Pacifica (autumnwinds) wrote,

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Wow, I have not updated since we got here.

There's a good reason for that; one, our internet connection is a bit fails in bad weather, and the only place I can get a connection in my cabin is in the bathroom (sometimes); and two, we haven't had a day off since we got here (still haven't). That's due in part to the fact that we've been managing the station ourselves for the last week (the managers left for a cougar workshop in Sun Valley), and the time before that was spent in orientation and helping them prepare for their various projects this month, including the workshop this week and a wilderness symposium next week. They'll be flying back in today as soon as the weather clears a bit.

So, with all the learning and doing of running a 65-acre research station, I haven't had the time to really sit and compose yet. Here are some topics that may be of interest.

I am on MSN messenger any time my computer is on, which is a lot of the time, since I'm mostly doing office work. I would LOVE to talk to any of you. Any time betwen 0800 and 0500, you are about 75% likely to find me. If not, message me anyway and I'll get it as soon as I return to my computer.

Phone here is unreliable as always. Mail is sent to (my name), Taylor Wilderness Research Station, HC 83 Box 8070, Cascade, ID 83611.

I love watching planes come in to the station. They arrive in one of two ways. Ninety-percent of the time, it's from the west. They'll fly over the station in a wide circle (to let us know they're here, and to lose altitude, then fly back the way they came. They'll make another 180 in a basin further down the drainage, (we can't see any of this, as it's down inside the canyons), then they'll sweep in from around a corner and land on the airstrip (which is curved), taxiing toward us.

The other way is to come in from the east (10%). They'll fly in from the west (as usual), pass over the station, then make a 180 turn farther down the drainage and fly very low over the station and pasture. It's like the flyby in Top Gun, only with a Cessna. They'll land on the airstrip going west, then taxi back to us.

Then we all help chock the wheels and unload the plane, chitchat and sit around, and eventually the plane leaves. I don't know why I like it so much, but I do.

When I was here before, there were marmot burrows across the river, but I never saw a marmot. This time, the station is OVERRUN with them. They're yellow-bellied marmots (Marmota flaviventris), huge, with red-brown fur and creamy underbellies. They graze in the pasture. They live in a burrow under the corral shed. They live the attic above the lab. They cross our footbridge. They eat our hay. They chirp at us in warning. They are not afraid of us in the least.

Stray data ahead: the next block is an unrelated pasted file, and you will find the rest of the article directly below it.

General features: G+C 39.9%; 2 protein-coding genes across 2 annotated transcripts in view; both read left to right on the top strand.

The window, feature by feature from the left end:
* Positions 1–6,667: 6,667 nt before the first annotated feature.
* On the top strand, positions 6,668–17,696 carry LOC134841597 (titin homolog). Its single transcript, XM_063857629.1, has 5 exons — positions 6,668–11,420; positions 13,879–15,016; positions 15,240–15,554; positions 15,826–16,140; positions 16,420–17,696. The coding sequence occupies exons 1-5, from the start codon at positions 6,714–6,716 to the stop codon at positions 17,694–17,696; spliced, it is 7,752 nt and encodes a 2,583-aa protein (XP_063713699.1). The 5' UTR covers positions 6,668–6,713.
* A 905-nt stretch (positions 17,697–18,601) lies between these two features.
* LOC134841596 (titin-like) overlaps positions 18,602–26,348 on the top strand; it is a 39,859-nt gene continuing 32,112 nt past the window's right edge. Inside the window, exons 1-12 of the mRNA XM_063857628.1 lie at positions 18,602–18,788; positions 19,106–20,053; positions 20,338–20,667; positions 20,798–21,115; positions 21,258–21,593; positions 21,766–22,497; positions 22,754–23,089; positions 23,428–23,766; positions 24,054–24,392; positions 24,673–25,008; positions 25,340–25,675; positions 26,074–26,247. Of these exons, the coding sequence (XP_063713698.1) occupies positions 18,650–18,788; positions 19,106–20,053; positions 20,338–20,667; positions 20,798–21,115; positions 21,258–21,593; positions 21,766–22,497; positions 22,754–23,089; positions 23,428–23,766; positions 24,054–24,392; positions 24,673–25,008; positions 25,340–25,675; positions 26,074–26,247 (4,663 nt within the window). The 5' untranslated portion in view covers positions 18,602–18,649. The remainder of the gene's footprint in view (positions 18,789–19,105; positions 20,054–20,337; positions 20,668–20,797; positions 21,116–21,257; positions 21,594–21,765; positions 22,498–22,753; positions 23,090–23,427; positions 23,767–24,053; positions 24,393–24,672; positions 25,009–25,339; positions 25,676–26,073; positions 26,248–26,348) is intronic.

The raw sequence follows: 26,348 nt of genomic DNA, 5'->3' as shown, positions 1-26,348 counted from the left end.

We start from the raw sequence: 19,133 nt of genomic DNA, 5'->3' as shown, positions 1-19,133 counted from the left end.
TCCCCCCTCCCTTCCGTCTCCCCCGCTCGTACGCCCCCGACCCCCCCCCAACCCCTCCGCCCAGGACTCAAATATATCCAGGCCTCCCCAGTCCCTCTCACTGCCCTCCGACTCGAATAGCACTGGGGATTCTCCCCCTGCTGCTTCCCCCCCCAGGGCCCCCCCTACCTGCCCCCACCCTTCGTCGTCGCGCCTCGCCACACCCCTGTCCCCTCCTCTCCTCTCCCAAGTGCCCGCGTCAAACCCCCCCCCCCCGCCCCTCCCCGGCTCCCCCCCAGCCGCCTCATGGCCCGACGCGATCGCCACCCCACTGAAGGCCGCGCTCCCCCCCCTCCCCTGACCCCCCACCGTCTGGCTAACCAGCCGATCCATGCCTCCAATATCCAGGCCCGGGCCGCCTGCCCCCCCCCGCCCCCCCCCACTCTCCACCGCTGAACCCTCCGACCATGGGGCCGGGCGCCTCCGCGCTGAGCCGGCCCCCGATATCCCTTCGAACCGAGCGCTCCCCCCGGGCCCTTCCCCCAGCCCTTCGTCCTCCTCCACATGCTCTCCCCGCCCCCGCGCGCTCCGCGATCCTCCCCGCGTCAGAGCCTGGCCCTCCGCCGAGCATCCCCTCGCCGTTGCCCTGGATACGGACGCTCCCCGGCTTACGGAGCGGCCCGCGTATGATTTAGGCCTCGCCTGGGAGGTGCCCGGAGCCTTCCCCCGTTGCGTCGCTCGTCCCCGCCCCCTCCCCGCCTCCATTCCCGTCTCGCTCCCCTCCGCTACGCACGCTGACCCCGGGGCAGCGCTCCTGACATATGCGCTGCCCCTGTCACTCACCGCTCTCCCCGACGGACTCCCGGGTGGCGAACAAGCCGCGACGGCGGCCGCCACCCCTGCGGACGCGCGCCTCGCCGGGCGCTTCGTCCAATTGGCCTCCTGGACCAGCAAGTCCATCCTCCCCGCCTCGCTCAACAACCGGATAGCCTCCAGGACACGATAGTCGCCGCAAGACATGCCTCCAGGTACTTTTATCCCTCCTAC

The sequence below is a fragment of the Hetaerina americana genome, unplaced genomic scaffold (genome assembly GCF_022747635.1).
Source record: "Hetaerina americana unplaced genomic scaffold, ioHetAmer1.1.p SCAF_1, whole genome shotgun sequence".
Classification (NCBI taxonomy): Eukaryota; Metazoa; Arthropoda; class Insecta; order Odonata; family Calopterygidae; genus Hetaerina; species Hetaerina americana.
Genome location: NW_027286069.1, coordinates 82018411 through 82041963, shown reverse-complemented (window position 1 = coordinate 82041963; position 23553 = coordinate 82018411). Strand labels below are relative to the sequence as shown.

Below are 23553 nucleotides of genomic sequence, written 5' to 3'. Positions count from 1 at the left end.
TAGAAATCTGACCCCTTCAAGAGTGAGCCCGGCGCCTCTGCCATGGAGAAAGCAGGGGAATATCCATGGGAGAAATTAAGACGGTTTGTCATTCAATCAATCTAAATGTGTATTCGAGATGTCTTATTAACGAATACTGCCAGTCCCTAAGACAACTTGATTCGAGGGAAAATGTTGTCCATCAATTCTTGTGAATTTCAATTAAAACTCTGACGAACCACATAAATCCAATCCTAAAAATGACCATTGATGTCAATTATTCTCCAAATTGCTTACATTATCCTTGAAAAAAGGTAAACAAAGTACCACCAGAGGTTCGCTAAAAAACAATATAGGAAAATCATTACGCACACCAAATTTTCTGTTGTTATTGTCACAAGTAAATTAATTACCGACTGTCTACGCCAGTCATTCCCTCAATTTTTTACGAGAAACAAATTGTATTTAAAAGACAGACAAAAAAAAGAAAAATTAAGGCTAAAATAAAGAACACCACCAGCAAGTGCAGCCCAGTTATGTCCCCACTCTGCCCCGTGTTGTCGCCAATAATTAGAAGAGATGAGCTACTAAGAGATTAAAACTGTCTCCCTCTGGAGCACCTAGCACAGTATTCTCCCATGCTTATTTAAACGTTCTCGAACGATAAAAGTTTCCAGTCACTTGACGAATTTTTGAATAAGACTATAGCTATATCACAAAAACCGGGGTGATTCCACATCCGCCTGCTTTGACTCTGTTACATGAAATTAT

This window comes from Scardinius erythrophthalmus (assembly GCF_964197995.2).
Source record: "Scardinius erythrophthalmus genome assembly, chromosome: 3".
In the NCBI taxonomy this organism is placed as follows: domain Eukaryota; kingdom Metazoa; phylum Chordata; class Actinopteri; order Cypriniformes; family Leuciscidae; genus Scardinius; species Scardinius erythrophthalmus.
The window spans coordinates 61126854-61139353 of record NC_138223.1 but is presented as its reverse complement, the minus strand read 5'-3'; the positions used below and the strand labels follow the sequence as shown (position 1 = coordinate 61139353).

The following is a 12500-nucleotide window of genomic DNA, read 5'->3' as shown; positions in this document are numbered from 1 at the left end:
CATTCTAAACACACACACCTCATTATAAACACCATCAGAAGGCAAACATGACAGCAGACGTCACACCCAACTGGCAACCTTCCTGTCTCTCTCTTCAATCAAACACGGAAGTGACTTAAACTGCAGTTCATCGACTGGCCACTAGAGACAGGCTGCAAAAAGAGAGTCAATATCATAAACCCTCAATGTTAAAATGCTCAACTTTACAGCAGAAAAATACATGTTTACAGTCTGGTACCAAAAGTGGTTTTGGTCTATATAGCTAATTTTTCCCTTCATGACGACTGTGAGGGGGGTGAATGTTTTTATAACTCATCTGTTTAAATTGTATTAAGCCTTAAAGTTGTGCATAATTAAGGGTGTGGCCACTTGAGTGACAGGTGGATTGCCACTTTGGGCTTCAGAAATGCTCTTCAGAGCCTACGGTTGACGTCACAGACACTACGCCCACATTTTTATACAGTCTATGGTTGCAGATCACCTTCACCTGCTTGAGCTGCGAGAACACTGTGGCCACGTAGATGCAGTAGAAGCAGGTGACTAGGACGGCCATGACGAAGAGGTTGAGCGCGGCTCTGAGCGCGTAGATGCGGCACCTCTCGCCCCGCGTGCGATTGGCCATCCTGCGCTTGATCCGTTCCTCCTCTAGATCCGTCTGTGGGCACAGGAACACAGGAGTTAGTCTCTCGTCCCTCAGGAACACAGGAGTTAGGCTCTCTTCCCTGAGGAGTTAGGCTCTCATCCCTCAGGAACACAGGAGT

They also have some sort of communication (territory display? mating ritual?) involving their tails, where they swish their rumps around to swing their long tails in loopy circles. It's weird and sorta funny. I hear "Baby Got Back" in my head whenever I see it.

Our Cabin
Our cabin is probably the smallest and lowliest on the station. Since it's usually occupied by a maintenance person or caretaker, no students, administrators, or wealthy donors ever stay there, so we kinda get the leftovers from the rest of the cabins. I spent yesterday doing kitchen inventory in the new DeVlieg cabin yesterday. They have a full set of nonstick cookware, tons of utensils, matching dishes...even a French coffee press. I don't even have dry measuring cups except for two mismatched ones, both 1/3. We have no counter space and I wind up balancing most things on the edge of the sink. We have no table, so when we eat, one person sits at the desk and the other sits on the bed (this cabin was never intended for two people).

We had to spend a few days taking everything out of the cabinets and drawers and scrubbing everything clean of mouse droppings (the cabin still smells a little mousy). We can hear mice above the kitchen ceiling, pattering around. Tyler put a few traps in the attic and we've killed one so far. I think we have at least one wood rat too.

Still, the saving grace is that it is all ours. We don't have to share our fridge with anyone, we don't have to wait for 6 other people to take their showers before we do, we don't have to put up with late-night parties or fights about who left their dishes in the sink. It is our own private space, and that is a luxury. We also have a toasty wood stove, which I love to death. There's nothing like building a roaring fire on a chilly night in the wilderness.

I think we also have the largest bathroom on the property. Weird.

My Stupid Knee
My knee flared up at me again this week. We walked down the trail last Saturday night to round up the stock and put them in the corral, so my knee was a bit sore from the exertion. The next day, I was taking a leisurely stroll down the airstrip when I felt my knee heat up with boiling lava. Sure enough, my kneecap was stoplight-red, and the skin up and down my leg was the same way for 5 inches in every direction. It started to swell up in a matter of minutes. I put ice on it right away, and have continued all week (ibuprofen too), but I don't know what will happen. I can ice it all night and it still flares up in the morning when I go to brush my teeth. Icing and ibuprofen didn't help the swelling last time, and I don't have much faith in it now.